Home sales rose to a new 14-year high in September, bolstered by robust demand and a shortage of homes for sale that is making the housing market one of the brightest spots for the U.S. economy.
Existing-home sales rose 9.4% in September from August to a seasonally adjusted annual rate of 6.54 million, the highest rate since May 2006, the National Association of Realtors said Thursday. The September sales marked a 20.9% increase from a year earlier.
The latest figures for existing-home sales, which make up most of the housing market, marked the fourth straight monthly increase and one of the best stretches for the housing market in years.
Real-estate agents and economists credit the strong demand for housing to record-low interest rates, a large population of millennials entering prime homebuying years and a desire for more household space driven by the coronavirus pandemic. As many people work and attend school from home, home shoppers are willing to move farther from their offices in exchange for bigger houses with more outdoor space.
“Home prices are simply rising too fast due to insufficient supply and very strong demand,” said Lawrence Yun, NAR’s chief economist.
A very limited supply of homes for sale, especially in lower price tiers, pushed prices to new highs. The median existing-home price rose 14.8% from a year earlier to $311,800, a record high nominally and adjusted for inflation, NAR said, and the highest annual median price increase in 15 years.
U.S. jobless claims fell last week to their lowest level since March, the Labor Department said Thursday, raising hopes that the economy could be starting to mend following pandemic-related lockdowns and layoffs.
The housing market has been one of the economy’s few consistent areas of strength since sales picked up in the spring. Strong home sales can create more construction jobs and lead to more spending on home goods such as furniture and appliances.
Housing data reflecting building and new-home sales has also been bullish. A measure of U.S. home-builder confidence rose to a record high in October in data going back to 1985, the National Association of Home Builders said Monday.
Housing starts, a measure of U.S. home-building, rose 1.9% in September from August, the Commerce Department said Tuesday. Residential permits, which can be a bellwether for future home construction, increased 5.2%.
But a pre-existing shortage of homes has worsened in recent months, as buyers flooded into the market and sellers held off on listing their homes. There were 1.47 million homes for sale at the end of September, down 19.2% from a year ago, according to NAR. At the current sales pace, there was a 2.7-month supply of homes on the market at the end of September, the lowest level on record in data going back to 1982.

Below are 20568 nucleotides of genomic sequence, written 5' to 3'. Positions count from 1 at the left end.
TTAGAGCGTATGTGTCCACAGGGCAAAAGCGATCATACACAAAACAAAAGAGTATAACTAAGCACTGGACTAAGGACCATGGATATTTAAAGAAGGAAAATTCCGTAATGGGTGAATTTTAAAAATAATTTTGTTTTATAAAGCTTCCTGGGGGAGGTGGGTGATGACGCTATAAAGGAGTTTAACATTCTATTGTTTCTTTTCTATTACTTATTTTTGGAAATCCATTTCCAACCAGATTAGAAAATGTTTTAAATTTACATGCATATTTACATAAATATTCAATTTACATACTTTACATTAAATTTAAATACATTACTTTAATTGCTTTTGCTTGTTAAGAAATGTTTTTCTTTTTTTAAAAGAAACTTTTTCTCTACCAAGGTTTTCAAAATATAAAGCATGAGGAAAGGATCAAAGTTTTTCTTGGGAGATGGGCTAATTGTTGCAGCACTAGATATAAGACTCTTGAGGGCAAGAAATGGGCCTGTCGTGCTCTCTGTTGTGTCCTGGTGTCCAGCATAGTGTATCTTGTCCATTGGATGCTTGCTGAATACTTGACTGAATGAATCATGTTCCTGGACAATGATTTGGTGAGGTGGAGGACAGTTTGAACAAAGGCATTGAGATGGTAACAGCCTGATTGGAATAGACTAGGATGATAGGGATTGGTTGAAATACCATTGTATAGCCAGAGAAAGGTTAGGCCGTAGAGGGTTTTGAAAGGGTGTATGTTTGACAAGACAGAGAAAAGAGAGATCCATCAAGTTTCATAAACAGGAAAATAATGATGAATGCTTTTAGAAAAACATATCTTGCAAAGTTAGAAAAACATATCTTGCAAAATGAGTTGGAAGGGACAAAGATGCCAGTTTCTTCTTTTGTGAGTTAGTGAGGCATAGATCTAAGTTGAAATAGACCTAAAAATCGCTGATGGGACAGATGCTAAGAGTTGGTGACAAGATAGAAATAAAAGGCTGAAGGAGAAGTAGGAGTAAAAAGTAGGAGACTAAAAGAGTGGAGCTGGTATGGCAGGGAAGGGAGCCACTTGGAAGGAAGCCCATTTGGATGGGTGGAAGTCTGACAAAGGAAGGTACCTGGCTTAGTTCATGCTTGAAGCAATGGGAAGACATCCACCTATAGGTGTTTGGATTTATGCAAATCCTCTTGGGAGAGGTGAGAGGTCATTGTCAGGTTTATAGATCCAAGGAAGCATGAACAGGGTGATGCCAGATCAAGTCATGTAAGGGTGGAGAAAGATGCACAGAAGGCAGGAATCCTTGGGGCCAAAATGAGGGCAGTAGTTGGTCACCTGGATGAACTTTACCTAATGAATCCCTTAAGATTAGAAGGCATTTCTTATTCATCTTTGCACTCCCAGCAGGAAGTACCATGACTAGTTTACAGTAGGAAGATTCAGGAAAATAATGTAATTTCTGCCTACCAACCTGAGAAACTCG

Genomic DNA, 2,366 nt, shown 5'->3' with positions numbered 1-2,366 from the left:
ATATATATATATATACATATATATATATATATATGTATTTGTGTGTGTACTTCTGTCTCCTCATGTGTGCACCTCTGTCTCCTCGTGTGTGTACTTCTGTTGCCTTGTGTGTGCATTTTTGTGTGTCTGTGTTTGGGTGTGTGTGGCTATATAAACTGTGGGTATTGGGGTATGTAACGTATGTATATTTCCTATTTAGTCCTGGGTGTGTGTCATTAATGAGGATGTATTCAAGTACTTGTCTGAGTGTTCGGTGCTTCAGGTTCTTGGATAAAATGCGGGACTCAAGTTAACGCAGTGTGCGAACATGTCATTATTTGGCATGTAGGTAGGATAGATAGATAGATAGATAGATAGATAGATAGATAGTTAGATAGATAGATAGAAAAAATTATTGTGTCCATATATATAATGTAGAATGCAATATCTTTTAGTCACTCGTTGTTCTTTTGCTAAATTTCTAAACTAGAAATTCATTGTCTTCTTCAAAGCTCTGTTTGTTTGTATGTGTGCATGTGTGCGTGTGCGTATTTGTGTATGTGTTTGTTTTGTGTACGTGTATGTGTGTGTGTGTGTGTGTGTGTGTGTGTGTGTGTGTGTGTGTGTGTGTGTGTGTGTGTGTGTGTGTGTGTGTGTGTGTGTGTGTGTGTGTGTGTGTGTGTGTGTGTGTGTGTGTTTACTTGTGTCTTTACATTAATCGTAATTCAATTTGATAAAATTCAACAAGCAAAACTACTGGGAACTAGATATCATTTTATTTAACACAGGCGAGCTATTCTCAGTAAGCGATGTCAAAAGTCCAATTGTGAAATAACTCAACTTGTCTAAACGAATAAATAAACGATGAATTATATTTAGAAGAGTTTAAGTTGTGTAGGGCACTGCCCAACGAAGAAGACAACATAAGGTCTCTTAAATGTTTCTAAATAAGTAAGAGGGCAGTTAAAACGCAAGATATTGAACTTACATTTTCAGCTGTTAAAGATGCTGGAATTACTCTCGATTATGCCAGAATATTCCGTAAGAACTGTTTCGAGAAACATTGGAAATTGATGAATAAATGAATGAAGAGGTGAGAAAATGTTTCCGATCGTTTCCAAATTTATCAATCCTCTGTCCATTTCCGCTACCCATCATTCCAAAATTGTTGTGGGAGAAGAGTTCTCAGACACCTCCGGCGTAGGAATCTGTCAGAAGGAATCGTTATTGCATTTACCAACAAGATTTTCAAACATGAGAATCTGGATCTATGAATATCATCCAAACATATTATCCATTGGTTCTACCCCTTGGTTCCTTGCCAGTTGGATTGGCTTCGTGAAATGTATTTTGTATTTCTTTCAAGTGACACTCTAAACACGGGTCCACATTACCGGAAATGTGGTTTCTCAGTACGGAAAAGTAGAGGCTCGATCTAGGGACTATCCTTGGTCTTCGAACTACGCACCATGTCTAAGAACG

In Phoenix, for example, total for-sale listings in the week ended Oct. 10 fell 21% year-over-year and home values rose almost 12% in September from a year earlier, according to
Zillow Group Inc.
Houses often stay on the market for less than a week, said R.J. Apana, who closed on a four-bedroom house in Phoenix in September.
“Those good properties that have what you’re looking for amenity-wise and then also fit into your budget, those usually don’t last too long,” he said. “When you are looking and find something you like, you have to be very aggressive.”
The inventory shortage could slow the sales pace in the coming months, economists say. Home sales increased most strongly in September for homes priced at $750,000 and above, according to NAR. “Home sales are occurring where there is inventory—on the upper-end market,” Mr. Yun said.
Some workers are moving from high-cost coastal cities to more affordable locales, making those markets more competitive. Of 87 large metro areas tracked by real-estate brokerage
, only San Francisco and New York City posted an annual increase in the number of homes for sale in September.
“Urban and city centers are seeing what I would call a demise in demand,” said Mike Miedler, chief executive of Century 21 Real Estate LLC, a subsidiary of
Realogy Holdings Corp.
Meanwhile, “in some places, like Jacksonville, like Salt Lake City, like Sacramento, the [prices] are through the roof. They’re getting astronomical.”
Existing-home sales rose the most month-over-month in the Northeast, at 16.2%, and in the West, at 9.6%.
Homes typically go under contract a month or two before the contract closes, so the September figures largely reflect purchase decisions made in August or July.
owner of The Wall Street Journal, also operates Realtor.com under license from the National Association of Realtors.
Write to Nicole Friedman at [email protected]
Copyright ©2020 Dow Jones & Company, Inc. All Rights Reserved. 87990cbe856818d5eddac44c7b1cdeb8